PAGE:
The main cost is the high quality of materials (especially synthetics, titanium alloys, copper castings with internal piping, etc.).
The United States is not content with simple explosive charges, but is building missiles that carry other weapons, or designed to pierce fortified targets.
All this increases the development cost per unit.
If you just want your rocket to hit a fixed target, the cost is greatly reduced.
The cost of electronics and electronic gyroscopes for the INS has reached a ridiculous cost (a few thousand euros), but designing the synergy of parts from commercial stocks requires some time, not prohibitive.
We are talking about an area that Turkey entered two decades ago and more dynamically in recent years, even using its various military interventions as testing grounds.
How much does rocket production cost?
If Greece wants to become a producer of missile systems, it must completely reform the relations between the state, the armed forces and industry, understanding that the cooperation must have a stable framework and a duration of decades.
It happens; Conditionally yes. First, a generous investment is required to build infrastructure away from major urban centers.
Apart from buildings, all those instruments with which scientists will carry out their experiments and simulations are required.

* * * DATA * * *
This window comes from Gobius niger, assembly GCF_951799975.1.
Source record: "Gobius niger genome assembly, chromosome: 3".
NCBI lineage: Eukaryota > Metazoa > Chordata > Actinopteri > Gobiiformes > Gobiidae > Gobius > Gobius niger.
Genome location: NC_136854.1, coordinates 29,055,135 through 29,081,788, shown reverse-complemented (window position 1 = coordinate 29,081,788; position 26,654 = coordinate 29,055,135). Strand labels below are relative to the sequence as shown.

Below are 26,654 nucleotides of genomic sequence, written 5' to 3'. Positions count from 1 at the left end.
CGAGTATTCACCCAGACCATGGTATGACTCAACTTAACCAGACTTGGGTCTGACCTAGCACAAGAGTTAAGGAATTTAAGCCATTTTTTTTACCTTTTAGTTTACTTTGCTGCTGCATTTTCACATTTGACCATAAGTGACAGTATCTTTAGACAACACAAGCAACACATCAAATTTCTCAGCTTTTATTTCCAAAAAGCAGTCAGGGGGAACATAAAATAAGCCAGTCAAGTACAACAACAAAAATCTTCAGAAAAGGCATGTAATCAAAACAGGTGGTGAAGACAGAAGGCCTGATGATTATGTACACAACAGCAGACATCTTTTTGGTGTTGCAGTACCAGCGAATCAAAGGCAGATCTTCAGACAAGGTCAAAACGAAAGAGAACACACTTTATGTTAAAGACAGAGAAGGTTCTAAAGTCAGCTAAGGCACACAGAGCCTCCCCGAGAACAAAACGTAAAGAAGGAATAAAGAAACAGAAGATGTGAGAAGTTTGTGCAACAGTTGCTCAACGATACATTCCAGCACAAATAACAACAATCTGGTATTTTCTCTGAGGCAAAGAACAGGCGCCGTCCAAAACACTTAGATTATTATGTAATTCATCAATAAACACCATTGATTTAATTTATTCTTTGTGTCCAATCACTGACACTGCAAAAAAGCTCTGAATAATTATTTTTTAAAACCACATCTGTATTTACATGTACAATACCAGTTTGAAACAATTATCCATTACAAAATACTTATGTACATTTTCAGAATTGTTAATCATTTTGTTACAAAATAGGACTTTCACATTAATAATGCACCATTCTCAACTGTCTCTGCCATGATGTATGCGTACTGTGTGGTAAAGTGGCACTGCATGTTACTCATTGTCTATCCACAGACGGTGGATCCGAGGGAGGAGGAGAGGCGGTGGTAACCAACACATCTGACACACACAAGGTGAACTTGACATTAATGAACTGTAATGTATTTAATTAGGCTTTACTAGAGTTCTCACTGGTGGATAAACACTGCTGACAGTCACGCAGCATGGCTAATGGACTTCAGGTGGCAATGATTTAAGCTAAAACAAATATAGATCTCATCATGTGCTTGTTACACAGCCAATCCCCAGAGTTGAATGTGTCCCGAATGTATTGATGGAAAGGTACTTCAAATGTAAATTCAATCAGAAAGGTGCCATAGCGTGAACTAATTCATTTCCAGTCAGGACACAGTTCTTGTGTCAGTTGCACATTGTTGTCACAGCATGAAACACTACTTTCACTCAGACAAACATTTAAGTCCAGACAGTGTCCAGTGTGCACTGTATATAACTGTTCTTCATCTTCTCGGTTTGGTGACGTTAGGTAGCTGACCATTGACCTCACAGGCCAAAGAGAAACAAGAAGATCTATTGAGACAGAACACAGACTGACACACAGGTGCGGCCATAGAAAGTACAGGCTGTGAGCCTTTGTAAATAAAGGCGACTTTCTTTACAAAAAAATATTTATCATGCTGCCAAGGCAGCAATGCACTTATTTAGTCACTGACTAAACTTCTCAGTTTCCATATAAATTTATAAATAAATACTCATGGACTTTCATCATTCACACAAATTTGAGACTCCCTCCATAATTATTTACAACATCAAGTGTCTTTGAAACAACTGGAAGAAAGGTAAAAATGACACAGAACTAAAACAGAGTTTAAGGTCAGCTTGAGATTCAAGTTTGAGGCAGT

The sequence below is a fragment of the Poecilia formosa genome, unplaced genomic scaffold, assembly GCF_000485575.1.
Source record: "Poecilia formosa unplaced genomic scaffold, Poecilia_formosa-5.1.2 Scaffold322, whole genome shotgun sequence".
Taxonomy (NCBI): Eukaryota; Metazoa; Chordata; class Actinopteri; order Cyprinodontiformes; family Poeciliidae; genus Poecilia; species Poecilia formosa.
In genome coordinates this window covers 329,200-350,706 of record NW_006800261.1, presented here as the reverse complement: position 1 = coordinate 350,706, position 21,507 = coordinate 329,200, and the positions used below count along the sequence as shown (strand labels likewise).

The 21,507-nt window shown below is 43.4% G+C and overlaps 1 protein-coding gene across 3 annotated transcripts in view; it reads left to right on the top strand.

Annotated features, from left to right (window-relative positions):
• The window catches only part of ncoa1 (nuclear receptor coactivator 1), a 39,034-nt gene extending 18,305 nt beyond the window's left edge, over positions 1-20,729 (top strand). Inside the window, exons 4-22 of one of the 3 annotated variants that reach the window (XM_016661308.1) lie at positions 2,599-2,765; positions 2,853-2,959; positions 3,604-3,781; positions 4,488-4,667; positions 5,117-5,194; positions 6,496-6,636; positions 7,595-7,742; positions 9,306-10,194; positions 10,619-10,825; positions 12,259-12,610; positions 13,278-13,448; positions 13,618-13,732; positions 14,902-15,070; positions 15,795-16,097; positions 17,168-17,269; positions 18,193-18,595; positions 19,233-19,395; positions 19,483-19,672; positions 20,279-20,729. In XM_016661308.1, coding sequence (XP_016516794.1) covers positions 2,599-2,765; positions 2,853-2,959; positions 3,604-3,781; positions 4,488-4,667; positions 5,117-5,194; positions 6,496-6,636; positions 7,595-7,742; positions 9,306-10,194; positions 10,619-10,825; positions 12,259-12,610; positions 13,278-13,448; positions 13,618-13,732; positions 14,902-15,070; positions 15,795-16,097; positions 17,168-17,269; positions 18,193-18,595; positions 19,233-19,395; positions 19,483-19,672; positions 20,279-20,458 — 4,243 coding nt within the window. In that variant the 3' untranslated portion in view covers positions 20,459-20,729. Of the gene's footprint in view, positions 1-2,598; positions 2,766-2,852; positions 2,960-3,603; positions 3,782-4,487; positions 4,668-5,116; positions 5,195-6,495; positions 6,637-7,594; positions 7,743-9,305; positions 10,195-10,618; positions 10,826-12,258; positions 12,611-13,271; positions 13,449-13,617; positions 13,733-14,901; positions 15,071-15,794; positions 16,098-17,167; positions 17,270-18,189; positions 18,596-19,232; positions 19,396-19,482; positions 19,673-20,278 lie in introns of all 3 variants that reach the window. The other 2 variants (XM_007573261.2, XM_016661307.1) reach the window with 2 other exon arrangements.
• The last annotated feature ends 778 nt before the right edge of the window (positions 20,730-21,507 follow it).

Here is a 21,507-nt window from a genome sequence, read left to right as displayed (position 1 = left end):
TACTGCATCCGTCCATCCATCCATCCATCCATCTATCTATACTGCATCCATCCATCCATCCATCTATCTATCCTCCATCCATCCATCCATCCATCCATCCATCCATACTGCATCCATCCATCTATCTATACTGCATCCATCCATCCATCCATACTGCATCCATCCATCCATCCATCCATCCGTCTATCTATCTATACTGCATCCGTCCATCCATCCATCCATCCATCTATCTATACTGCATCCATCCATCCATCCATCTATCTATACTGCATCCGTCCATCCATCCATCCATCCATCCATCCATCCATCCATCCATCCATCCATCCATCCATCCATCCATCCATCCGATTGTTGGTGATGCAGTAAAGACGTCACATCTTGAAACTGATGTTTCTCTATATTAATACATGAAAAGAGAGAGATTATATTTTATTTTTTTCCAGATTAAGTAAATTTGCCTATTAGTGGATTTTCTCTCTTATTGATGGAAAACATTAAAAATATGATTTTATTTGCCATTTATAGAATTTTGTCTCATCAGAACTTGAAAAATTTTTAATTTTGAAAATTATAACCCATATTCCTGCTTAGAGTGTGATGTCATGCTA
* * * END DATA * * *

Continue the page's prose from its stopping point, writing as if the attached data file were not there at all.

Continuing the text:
Their cost will be around two billion euros. The first five years the production will absorb additional funds from 500 to 1000 million per year.
This cost includes the salaries of scientific staff and specialized engineers.
In the first five years, a short-range prototype may be developed or production may begin with the permission of advanced unguided systems for the acquisition and/or recovery of technology on the production line for use by existing Armed Forces systems.
In general, the synergy with foreign companies that are willing for a price to provide obsolete technology for them is valuable, which, however, Greece needs.
The development of the war industry is “marriage”
In fact, it is not a very difficult task, especially if the usual problems (labor, legal disputes, contest disputes, everything that has plagued the war industry for 50 years now) are bypassed.
Mass production of rockets can drop the price per unit below 400,000 euros.
The entire investment will be burdened by one billion for the supply of special equipment, such as fire control units.
Scientific staff exist, or may return if they see perspective. Rocket production is a “marriage”, it is a choice that you “marry.”
This road has no setback. It is for Greece an investment that will have an impact not only on the level of defense, but also on the technology as a whole for use in many industrial directions.
In total, this is an investment that exceeds just over six billion euros.
The most important thing, however, is that it requires dedication to the goal, not political interventions and perfectly coordinated work.
We did not consider complex state-of-the-art technology schemes, such as supersonic bodies, as these are currently beyond Greece’s capabilities.
We reserve the right to have an exclusive interview with an American industrialist who manufactures rockets for the Pentagon and NASA.